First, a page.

Removing Groups From Forums
I guess you want to have a “standalone” bbPress install ?
Forum without Groups ?
I’m familiar with bbPress, but I’m looking to setup a forum integrated with Buddypress.
Login to dashboard, go to Buddypress and then Forums Setup to install. Once it’s configured, create a group called Support or whatever you want to call it and then you have a forum inside.
If you’re looking for just a forum, install bbPress by itself and integrate your userbase from WP/BP.
If you’re looking for a one-click install of forums not attached to groups for BuddyPress, Brajesh Singh has a solution. I should note that I haven’t tested this myself since it’s a premium plugin, but you might be interested, which is why I’m listing it here.
hmm…I quite don´t understand what you are trying to do, but it sounds interesting.
Could you please explain or show how this looks like ? A Forum integrated with BuddyPress….?
I am curious to understand…
That kind of works but it still doesn’t eliminate all the groups confusion, when someone starts a new topic you still gotta tell it which group to go to, which will confuse people, the urls would so screwed up too, /groups/forum/forum/topic/theactualtopicname. Then there is probably a lot of other garbage still in the system that we are missing.
@r-a-y: how do you integrate the user bases
@alanchrishughes – Here’s such a tutorial to integrate WordPress and standalone bbPress:
I’m not sure if I would be able to follow all of that, but would that work the same integrating Buddypress and bbPress?
I’m really surprised nobody has written a plugin for this or the buddypress people haven’t worked it directly into the system yet, I’ve read so many complaints about this over the last 6 months or so.
There is a Global Sitewide Forums plugin for BP still in beta and working in 188.8.131.52 …
@alanchrishughes – i’m working on an activity based solution now but waiting on 1.2.5 with some hook fixes
What is the idea even behind this “groups” concept? I have been trying to understand it and figure out a way to just work with it, but it just doesn’t make sense, it’s backwards. Traditionally you have a message board which is then divided into different groups, but here we got groups with a bunch of message boards inside them. Instead of narrowing down and organizing discussion subjects, it opens it up and scatters everything all over.
It’s like facebook fan pages. Why do people find this concept so strange?
How are they in any way like a fanpage? A fanpage isn’t divided or organized by anything, they are like a single page blog.
Buddypress groups are like folders full of folders full of fan pages.
@alanchrishughes said: “What is the idea even behind this “groups” concept? I have been trying to understand it and figure out a way to just work with it, but it just doesn’t make sense, it’s backwards.”
Just waking up Alan, so I hope I haven’t completely misunderstood. Personally, I’ve always been interested in how people respond to software systems. I think one of the main problems these days is that techies are so into, and used to, all things forum-ish, etc., that it’s second nature. People who get into systems like WordPress and BuddyPress quickly become techies, often without realising it, and take up the common language and perspectives of the software system they’re using. However, from the average user’s point of view, everything is very different.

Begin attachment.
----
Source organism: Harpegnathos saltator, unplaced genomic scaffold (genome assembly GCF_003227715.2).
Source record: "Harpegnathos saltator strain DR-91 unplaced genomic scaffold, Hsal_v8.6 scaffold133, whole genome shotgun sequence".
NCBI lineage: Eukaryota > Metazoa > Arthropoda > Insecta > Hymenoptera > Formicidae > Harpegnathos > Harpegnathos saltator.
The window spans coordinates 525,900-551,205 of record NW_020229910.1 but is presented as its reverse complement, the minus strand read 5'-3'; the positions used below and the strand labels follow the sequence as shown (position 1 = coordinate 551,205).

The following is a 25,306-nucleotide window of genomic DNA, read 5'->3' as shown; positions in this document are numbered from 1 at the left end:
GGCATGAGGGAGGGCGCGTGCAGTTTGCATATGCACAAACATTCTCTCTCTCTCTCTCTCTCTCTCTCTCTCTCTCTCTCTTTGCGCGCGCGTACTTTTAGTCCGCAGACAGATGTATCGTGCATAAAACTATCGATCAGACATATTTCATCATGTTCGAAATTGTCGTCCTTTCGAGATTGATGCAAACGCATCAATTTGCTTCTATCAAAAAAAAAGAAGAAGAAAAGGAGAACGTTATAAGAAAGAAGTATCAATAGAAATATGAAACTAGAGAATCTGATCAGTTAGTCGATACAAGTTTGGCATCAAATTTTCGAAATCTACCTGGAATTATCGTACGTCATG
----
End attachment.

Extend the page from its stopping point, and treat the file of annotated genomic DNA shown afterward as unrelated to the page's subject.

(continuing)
We’ve done a lot of research with local people regarding using community websites. They know what a community is, and they know what a group is, at least in the real world. But mention a forum or a blog and we hear, “A what?! Oh, don’t give me all that computer-speak, and *don’t* try to make me understand all that rubbish”. This from some young people as well as older ones not so used to technology.
In building a social network as we are right now, forums are pretty much useless, and so are blogs. Why? Generally speaking, because in community organisations a forum is a face-to-face meeting of different service providers, and in business an online forum is seen as a bunch of people talking constantly about nothing on the Internet, ie., not much real use in terms of serious networking and increasing profits. Blogs are perceived as even worse: people blathering on and on about nothing of much interest to the world because they haven’t anything better to do, and love to see themselves racking up the page count and traffic day by day. This is our experience here in the UK, at least in our locality.
Groups, on the other hand, everyone can relate to. People form groups in real life, and the word ‘group’ is one everyone readily understands. Consequently, if I tell a local voluntary group that they can have their own online group, and even keep it private if they wish, they respond positively and grasp the idea of posting messages in a group. That’s all a group need be: forums and blogs don’t come into it. The response I’ve personally had to the question of whether someone would like a blog is, “Why?” and to the question of whether they’d like a very useful online forum it’s almost always, “But we already have a forum, twice a month”!